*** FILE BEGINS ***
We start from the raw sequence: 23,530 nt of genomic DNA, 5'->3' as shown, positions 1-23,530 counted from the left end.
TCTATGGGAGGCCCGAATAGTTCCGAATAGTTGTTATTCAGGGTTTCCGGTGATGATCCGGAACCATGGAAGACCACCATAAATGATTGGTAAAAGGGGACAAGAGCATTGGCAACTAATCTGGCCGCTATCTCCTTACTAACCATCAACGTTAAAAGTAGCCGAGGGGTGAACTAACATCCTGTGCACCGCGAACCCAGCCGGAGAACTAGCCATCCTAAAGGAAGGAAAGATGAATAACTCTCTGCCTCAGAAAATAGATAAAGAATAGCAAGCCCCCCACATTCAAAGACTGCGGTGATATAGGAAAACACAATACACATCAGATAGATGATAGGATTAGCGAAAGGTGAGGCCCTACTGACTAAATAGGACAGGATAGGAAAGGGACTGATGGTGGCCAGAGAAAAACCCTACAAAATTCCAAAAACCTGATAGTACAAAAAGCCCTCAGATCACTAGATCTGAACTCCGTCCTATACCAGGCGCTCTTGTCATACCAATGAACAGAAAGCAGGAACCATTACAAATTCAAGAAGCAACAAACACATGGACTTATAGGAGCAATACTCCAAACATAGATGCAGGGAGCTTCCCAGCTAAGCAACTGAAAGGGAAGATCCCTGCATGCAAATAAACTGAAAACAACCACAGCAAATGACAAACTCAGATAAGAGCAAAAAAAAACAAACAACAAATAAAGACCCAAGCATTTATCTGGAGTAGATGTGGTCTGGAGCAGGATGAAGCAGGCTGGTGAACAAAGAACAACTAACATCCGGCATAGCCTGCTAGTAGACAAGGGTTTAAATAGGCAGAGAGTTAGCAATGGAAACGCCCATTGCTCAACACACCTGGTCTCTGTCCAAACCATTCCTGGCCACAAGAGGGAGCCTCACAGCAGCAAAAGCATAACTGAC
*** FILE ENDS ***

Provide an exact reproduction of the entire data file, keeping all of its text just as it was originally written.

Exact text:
We start from the raw sequence: 23,530 nt of genomic DNA, 5'->3' as shown, positions 1-23,530 counted from the left end.
TCTATGGGAGGCCCGAATAGTTCCGAATAGTTGTTATTCAGGGTTTCCGGTGATGATCCGGAACCATGGAAGACCACCATAAATGATTGGTAAAAGGGGACAAGAGCATTGGCAACTAATCTGGCCGCTATCTCCTTACTAACCATCAACGTTAAAAGTAGCCGAGGGGTGAACTAACATCCTGTGCACCGCGAACCCAGCCGGAGAACTAGCCATCCTAAAGGAAGGAAAGATGAATAACTCTCTGCCTCAGAAAATAGATAAAGAATAGCAAGCCCCCCACATTCAAAGACTGCGGTGATATAGGAAAACACAATACACATCAGATAGATGATAGGATTAGCGAAAGGTGAGGCCCTACTGACTAAATAGGACAGGATAGGAAAGGGACTGATGGTGGCCAGAGAAAAACCCTACAAAATTCCAAAAACCTGATAGTACAAAAAGCCCTCAGATCACTAGATCTGAACTCCGTCCTATACCAGGCGCTCTTGTCATACCAATGAACAGAAAGCAGGAACCATTACAAATTCAAGAAGCAACAAACACATGGACTTATAGGAGCAATACTCCAAACATAGATGCAGGGAGCTTCCCAGCTAAGCAACTGAAAGGGAAGATCCCTGCATGCAAATAAACTGAAAACAACCACAGCAAATGACAAACTCAGATAAGAGCAAAAAAAAACAAACAACAAATAAAGACCCAAGCATTTATCTGGAGTAGATGTGGTCTGGAGCAGGATGAAGCAGGCTGGTGAACAAAGAACAACTAACATCCGGCATAGCCTGCTAGTAGACAAGGGTTTAAATAGGCAGAGAGTTAGCAATGGAAACGCCCATTGCTCAACACACCTGGTCTCTGTCCAAACCATTCCTGGCCACAAGAGGGAGCCTCACAGCAGCAAAAGCATAACTGAC